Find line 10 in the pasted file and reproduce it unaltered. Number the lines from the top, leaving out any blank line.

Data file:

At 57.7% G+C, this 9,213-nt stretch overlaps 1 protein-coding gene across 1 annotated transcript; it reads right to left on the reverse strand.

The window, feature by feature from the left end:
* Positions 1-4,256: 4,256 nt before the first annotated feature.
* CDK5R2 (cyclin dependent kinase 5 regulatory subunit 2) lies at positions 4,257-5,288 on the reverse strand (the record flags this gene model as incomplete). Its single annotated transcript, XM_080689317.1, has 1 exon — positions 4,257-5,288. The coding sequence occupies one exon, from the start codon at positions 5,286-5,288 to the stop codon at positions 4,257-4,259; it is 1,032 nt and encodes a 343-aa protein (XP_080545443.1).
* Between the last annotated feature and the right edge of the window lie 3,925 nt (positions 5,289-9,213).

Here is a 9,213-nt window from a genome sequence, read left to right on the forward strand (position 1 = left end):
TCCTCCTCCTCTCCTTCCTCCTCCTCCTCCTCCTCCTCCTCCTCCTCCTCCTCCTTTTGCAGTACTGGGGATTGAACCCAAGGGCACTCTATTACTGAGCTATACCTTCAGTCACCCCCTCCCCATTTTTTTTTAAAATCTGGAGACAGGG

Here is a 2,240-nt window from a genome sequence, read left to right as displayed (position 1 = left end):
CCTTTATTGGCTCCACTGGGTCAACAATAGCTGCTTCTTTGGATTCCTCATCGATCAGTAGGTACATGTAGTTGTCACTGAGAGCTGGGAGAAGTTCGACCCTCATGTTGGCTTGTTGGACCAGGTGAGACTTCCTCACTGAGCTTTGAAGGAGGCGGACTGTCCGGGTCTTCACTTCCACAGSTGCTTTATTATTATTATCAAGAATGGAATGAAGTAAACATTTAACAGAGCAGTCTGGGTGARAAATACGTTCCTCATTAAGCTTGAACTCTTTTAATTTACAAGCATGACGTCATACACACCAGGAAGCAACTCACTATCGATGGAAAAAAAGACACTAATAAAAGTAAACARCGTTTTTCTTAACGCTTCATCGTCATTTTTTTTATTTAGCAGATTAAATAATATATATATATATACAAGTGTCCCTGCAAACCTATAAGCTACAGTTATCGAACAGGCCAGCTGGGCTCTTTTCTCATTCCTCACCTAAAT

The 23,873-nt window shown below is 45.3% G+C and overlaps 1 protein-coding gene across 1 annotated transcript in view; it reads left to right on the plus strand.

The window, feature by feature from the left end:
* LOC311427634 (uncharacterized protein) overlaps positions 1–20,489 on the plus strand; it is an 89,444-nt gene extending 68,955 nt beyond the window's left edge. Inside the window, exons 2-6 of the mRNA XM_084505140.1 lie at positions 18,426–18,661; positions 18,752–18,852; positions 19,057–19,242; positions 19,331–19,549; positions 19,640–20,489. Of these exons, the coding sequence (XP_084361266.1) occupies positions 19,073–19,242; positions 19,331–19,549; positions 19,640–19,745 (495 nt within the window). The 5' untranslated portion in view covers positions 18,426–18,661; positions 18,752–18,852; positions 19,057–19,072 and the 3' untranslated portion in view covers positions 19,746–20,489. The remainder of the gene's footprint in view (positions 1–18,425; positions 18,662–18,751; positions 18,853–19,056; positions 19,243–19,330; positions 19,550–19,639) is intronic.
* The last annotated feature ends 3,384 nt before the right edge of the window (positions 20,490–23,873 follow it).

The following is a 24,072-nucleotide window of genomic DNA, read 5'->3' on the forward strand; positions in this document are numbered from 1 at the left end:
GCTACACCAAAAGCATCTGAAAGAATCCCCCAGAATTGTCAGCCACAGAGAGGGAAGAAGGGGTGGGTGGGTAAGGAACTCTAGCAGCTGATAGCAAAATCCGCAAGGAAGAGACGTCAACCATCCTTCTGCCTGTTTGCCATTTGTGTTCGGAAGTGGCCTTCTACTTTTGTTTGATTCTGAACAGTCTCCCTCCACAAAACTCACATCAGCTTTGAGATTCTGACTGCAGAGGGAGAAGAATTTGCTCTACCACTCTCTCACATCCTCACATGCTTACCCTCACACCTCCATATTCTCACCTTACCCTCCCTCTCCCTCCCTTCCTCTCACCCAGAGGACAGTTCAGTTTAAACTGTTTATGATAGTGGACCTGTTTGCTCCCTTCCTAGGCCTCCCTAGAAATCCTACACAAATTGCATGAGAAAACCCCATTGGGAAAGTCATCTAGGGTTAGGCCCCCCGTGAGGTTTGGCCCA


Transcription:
The 23,873-nt window shown below is 45.3% G+C and overlaps 1 protein-coding gene across 1 annotated transcript in view; it reads left to right on the plus strand.